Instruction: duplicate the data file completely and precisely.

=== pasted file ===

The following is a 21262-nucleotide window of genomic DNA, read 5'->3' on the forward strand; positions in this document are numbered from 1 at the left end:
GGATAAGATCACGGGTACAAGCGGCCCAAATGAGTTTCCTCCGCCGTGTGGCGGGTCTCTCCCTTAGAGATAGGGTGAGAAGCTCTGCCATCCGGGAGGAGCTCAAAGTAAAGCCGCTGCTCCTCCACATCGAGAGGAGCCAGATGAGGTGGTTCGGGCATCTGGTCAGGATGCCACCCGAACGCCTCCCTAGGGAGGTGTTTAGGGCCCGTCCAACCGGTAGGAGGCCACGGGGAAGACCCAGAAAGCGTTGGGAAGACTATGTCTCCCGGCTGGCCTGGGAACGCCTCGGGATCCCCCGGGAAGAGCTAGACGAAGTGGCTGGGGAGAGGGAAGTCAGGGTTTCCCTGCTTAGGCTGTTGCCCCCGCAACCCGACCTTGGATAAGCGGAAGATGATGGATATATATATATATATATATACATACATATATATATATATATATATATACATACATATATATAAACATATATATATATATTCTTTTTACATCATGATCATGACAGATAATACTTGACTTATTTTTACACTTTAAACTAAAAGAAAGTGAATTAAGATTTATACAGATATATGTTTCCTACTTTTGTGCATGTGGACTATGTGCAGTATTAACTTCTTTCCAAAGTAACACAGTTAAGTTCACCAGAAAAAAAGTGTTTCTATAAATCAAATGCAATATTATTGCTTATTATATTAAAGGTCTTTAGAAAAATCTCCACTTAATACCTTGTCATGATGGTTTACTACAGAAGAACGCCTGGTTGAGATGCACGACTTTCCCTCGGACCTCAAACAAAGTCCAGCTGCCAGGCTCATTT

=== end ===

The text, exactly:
The following is a 21262-nucleotide window of genomic DNA, read 5'->3' on the forward strand; positions in this document are numbered from 1 at the left end:
GGATAAGATCACGGGTACAAGCGGCCCAAATGAGTTTCCTCCGCCGTGTGGCGGGTCTCTCCCTTAGAGATAGGGTGAGAAGCTCTGCCATCCGGGAGGAGCTCAAAGTAAAGCCGCTGCTCCTCCACATCGAGAGGAGCCAGATGAGGTGGTTCGGGCATCTGGTCAGGATGCCACCCGAACGCCTCCCTAGGGAGGTGTTTAGGGCCCGTCCAACCGGTAGGAGGCCACGGGGAAGACCCAGAAAGCGTTGGGAAGACTATGTCTCCCGGCTGGCCTGGGAACGCCTCGGGATCCCCCGGGAAGAGCTAGACGAAGTGGCTGGGGAGAGGGAAGTCAGGGTTTCCCTGCTTAGGCTGTTGCCCCCGCAACCCGACCTTGGATAAGCGGAAGATGATGGATATATATATATATATATATACATACATATATATATATATATATATATACATACATATATATAAACATATATATATATATTCTTTTTACATCATGATCATGACAGATAATACTTGACTTATTTTTACACTTTAAACTAAAAGAAAGTGAATTAAGATTTATACAGATATATGTTTCCTACTTTTGTGCATGTGGACTATGTGCAGTATTAACTTCTTTCCAAAGTAACACAGTTAAGTTCACCAGAAAAAAAGTGTTTCTATAAATCAAATGCAATATTATTGCTTATTATATTAAAGGTCTTTAGAAAAATCTCCACTTAATACCTTGTCATGATGGTTTACTACAGAAGAACGCCTGGTTGAGATGCACGACTTTCCCTCGGACCTCAAACAAAGTCCAGCTGCCAGGCTCATTT